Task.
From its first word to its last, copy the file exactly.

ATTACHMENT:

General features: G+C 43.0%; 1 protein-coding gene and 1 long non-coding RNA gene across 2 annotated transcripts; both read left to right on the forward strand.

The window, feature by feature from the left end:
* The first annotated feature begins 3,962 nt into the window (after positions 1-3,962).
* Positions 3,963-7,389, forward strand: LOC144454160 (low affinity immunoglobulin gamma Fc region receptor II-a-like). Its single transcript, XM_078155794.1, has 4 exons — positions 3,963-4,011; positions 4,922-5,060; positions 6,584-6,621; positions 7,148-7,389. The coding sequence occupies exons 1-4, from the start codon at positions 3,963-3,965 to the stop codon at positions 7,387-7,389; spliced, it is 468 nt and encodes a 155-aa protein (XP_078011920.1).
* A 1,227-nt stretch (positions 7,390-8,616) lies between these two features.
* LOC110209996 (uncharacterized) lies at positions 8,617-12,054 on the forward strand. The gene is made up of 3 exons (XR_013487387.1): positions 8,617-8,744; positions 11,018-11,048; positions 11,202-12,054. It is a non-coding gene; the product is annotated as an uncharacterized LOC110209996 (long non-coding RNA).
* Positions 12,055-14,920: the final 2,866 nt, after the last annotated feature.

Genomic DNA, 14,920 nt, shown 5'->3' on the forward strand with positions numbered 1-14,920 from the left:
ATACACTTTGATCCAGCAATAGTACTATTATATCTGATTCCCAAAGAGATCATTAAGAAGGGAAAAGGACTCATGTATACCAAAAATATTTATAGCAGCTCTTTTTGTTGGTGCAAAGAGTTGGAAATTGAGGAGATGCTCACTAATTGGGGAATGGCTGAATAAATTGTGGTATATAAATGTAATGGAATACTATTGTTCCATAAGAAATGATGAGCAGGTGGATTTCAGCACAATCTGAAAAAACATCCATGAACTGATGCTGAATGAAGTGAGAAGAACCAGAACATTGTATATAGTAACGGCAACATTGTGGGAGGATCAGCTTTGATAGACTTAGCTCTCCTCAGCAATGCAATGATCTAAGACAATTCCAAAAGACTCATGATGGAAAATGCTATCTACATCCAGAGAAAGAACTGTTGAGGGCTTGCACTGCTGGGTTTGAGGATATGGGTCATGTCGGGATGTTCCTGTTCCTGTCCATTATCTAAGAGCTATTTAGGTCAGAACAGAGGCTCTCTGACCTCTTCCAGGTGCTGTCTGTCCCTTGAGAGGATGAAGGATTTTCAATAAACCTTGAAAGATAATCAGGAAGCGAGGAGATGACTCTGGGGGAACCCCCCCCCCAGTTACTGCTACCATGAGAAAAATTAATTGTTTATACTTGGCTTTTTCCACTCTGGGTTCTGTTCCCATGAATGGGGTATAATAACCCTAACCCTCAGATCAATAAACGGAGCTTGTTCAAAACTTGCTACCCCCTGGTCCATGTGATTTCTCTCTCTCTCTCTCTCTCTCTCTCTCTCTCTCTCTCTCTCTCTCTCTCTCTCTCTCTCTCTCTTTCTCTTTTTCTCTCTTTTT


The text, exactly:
General features: G+C 43.0%; 1 protein-coding gene and 1 long non-coding RNA gene across 2 annotated transcripts; both read left to right on the forward strand.

The window, feature by feature from the left end:
* The first annotated feature begins 3,962 nt into the window (after positions 1-3,962).
* Positions 3,963-7,389, forward strand: LOC144454160 (low affinity immunoglobulin gamma Fc region receptor II-a-like). Its single transcript, XM_078155794.1, has 4 exons — positions 3,963-4,011; positions 4,922-5,060; positions 6,584-6,621; positions 7,148-7,389. The coding sequence occupies exons 1-4, from the start codon at positions 3,963-3,965 to the stop codon at positions 7,387-7,389; spliced, it is 468 nt and encodes a 155-aa protein (XP_078011920.1).
* A 1,227-nt stretch (positions 7,390-8,616) lies between these two features.
* LOC110209996 (uncharacterized) lies at positions 8,617-12,054 on the forward strand. The gene is made up of 3 exons (XR_013487387.1): positions 8,617-8,744; positions 11,018-11,048; positions 11,202-12,054. It is a non-coding gene; the product is annotated as an uncharacterized LOC110209996 (long non-coding RNA).
* Positions 12,055-14,920: the final 2,866 nt, after the last annotated feature.

Genomic DNA, 14,920 nt, shown 5'->3' on the forward strand with positions numbered 1-14,920 from the left:
ATACACTTTGATCCAGCAATAGTACTATTATATCTGATTCCCAAAGAGATCATTAAGAAGGGAAAAGGACTCATGTATACCAAAAATATTTATAGCAGCTCTTTTTGTTGGTGCAAAGAGTTGGAAATTGAGGAGATGCTCACTAATTGGGGAATGGCTGAATAAATTGTGGTATATAAATGTAATGGAATACTATTGTTCCATAAGAAATGATGAGCAGGTGGATTTCAGCACAATCTGAAAAAACATCCATGAACTGATGCTGAATGAAGTGAGAAGAACCAGAACATTGTATATAGTAACGGCAACATTGTGGGAGGATCAGCTTTGATAGACTTAGCTCTCCTCAGCAATGCAATGATCTAAGACAATTCCAAAAGACTCATGATGGAAAATGCTATCTACATCCAGAGAAAGAACTGTTGAGGGCTTGCACTGCTGGGTTTGAGGATATGGGTCATGTCGGGATGTTCCTGTTCCTGTCCATTATCTAAGAGCTATTTAGGTCAGAACAGAGGCTCTCTGACCTCTTCCAGGTGCTGTCTGTCCCTTGAGAGGATGAAGGATTTTCAATAAACCTTGAAAGATAATCAGGAAGCGAGGAGATGACTCTGGGGGAACCCCCCCCCCAGTTACTGCTACCATGAGAAAAATTAATTGTTTATACTTGGCTTTTTCCACTCTGGGTTCTGTTCCCATGAATGGGGTATAATAACCCTAACCCTCAGATCAATAAACGGAGCTTGTTCAAAACTTGCTACCCCCTGGTCCATGTGATTTCTCTCTCTCTCTCTCTCTCTCTCTCTCTCTCTCTCTCTCTCTCTCTCTCTCTCTCTCTCTCTCTTTCTCTTTTTCTCTCTTTTT